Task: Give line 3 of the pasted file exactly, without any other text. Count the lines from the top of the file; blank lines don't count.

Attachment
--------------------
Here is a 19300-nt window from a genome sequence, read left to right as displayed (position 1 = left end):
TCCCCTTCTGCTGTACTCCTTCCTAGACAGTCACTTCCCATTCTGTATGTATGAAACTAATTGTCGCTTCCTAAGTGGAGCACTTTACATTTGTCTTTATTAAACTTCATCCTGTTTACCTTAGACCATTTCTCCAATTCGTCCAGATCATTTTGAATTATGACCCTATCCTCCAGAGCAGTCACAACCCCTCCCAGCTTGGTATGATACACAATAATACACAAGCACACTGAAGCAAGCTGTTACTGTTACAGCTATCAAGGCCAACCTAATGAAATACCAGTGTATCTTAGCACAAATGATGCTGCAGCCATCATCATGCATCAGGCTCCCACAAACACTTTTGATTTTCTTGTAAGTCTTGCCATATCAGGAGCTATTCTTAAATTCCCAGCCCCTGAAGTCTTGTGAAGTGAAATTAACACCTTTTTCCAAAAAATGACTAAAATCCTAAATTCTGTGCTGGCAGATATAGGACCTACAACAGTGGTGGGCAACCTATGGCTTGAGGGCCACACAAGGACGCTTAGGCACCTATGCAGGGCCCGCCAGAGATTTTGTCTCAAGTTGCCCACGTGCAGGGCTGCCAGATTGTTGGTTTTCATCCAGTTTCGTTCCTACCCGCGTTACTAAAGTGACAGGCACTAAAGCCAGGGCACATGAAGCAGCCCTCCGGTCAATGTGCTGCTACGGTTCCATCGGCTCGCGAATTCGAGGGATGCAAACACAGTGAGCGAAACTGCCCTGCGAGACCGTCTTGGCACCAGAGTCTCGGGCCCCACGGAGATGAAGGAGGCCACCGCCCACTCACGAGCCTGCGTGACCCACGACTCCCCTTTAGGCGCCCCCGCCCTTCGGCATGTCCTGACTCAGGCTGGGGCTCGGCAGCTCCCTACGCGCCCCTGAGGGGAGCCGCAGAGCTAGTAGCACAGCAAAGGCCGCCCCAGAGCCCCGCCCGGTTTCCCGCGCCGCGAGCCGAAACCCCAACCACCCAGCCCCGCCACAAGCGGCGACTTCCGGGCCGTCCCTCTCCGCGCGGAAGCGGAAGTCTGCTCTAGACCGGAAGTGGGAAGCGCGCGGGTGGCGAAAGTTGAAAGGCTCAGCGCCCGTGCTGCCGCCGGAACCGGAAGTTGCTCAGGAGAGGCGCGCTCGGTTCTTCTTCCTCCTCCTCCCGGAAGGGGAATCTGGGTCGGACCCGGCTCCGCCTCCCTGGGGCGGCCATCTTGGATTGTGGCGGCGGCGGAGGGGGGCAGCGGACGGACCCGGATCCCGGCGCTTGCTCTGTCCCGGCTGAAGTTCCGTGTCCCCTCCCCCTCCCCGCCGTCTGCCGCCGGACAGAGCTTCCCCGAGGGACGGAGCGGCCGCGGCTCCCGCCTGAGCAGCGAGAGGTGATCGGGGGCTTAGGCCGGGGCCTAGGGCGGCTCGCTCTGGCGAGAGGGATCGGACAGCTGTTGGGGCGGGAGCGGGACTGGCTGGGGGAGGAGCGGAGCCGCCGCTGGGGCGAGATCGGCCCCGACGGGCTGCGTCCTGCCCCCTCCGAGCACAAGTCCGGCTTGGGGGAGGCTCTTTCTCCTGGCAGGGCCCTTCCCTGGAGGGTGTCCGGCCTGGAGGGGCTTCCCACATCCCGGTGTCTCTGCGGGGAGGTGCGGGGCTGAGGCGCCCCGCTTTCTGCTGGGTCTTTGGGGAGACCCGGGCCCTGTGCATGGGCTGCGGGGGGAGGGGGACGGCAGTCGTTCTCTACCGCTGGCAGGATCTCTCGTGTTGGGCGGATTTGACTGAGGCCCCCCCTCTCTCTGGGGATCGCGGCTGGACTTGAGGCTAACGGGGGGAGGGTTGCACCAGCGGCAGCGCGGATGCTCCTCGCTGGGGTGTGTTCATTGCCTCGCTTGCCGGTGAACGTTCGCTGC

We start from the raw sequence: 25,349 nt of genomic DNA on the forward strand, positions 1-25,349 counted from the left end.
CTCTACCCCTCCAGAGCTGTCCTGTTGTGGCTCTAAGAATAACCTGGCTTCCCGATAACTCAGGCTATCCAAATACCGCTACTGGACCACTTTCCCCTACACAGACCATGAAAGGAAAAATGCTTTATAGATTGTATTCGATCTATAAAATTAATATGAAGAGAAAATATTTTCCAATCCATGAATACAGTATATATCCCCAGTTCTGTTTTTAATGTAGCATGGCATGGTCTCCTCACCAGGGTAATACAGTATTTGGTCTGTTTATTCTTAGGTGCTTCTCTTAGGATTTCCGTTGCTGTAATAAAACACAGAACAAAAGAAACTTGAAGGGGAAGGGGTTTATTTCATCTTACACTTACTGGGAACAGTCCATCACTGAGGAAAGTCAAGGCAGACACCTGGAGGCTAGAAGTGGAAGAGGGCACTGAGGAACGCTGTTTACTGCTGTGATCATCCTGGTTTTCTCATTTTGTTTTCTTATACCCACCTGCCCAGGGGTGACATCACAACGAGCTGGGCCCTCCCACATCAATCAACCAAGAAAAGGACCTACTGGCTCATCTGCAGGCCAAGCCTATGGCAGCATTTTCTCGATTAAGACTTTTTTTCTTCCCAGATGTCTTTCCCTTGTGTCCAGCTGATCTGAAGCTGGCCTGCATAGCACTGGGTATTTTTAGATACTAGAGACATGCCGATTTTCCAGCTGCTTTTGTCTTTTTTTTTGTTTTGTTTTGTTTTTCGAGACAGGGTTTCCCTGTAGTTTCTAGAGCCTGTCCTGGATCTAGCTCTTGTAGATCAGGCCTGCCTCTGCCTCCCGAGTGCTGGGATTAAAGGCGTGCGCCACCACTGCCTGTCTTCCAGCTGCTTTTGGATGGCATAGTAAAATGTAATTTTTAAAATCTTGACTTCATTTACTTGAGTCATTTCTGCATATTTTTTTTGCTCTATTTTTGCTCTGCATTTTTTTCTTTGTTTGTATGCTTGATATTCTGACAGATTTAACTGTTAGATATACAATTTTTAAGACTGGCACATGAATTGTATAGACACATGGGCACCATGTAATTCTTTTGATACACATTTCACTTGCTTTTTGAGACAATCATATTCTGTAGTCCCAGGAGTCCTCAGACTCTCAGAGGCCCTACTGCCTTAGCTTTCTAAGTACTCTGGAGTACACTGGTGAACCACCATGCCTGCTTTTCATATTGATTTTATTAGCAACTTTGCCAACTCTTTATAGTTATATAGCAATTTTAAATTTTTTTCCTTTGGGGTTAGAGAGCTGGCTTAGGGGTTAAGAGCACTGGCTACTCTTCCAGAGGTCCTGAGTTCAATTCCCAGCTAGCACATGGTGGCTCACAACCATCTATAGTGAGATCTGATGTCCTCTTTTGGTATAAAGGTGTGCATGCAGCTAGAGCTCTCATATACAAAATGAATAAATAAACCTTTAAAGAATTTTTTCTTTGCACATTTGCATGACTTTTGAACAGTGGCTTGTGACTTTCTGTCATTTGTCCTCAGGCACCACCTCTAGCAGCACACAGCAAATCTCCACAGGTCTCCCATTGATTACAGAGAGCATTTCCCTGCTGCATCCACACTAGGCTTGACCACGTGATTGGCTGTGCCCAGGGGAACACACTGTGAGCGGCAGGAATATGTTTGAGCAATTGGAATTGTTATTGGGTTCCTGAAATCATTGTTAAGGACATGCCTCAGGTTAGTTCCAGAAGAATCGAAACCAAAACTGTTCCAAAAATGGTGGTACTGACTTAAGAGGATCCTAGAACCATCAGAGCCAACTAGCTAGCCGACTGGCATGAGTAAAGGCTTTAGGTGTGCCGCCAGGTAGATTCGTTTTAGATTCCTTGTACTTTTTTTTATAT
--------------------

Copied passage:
We start from the raw sequence: 25,349 nt of genomic DNA on the forward strand, positions 1-25,349 counted from the left end.